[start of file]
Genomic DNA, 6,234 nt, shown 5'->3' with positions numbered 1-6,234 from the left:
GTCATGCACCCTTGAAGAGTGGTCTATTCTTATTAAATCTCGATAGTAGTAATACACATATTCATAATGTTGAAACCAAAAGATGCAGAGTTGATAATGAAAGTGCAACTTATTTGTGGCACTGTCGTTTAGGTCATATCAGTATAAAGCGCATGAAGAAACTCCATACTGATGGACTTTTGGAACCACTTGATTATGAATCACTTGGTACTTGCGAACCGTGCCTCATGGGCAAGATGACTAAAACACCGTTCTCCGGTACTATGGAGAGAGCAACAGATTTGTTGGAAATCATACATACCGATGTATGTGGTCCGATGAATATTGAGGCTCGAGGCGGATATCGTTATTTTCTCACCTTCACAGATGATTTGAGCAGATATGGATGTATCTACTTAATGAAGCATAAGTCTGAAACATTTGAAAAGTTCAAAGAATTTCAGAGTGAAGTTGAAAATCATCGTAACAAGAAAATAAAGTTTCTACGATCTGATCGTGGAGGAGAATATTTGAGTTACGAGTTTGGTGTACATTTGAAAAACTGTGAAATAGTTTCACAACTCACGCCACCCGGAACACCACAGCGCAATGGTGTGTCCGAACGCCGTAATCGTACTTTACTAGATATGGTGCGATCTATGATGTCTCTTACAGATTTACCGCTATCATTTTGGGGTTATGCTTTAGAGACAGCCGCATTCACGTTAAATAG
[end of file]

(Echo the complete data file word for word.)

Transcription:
Genomic DNA, 6,234 nt, shown 5'->3' with positions numbered 1-6,234 from the left:
GTCATGCACCCTTGAAGAGTGGTCTATTCTTATTAAATCTCGATAGTAGTAATACACATATTCATAATGTTGAAACCAAAAGATGCAGAGTTGATAATGAAAGTGCAACTTATTTGTGGCACTGTCGTTTAGGTCATATCAGTATAAAGCGCATGAAGAAACTCCATACTGATGGACTTTTGGAACCACTTGATTATGAATCACTTGGTACTTGCGAACCGTGCCTCATGGGCAAGATGACTAAAACACCGTTCTCCGGTACTATGGAGAGAGCAACAGATTTGTTGGAAATCATACATACCGATGTATGTGGTCCGATGAATATTGAGGCTCGAGGCGGATATCGTTATTTTCTCACCTTCACAGATGATTTGAGCAGATATGGATGTATCTACTTAATGAAGCATAAGTCTGAAACATTTGAAAAGTTCAAAGAATTTCAGAGTGAAGTTGAAAATCATCGTAACAAGAAAATAAAGTTTCTACGATCTGATCGTGGAGGAGAATATTTGAGTTACGAGTTTGGTGTACATTTGAAAAACTGTGAAATAGTTTCACAACTCACGCCACCCGGAACACCACAGCGCAATGGTGTGTCCGAACGCCGTAATCGTACTTTACTAGATATGGTGCGATCTATGATGTCTCTTACAGATTTACCGCTATCATTTTGGGGTTATGCTTTAGAGACAGCCGCATTCACGTTAAATAG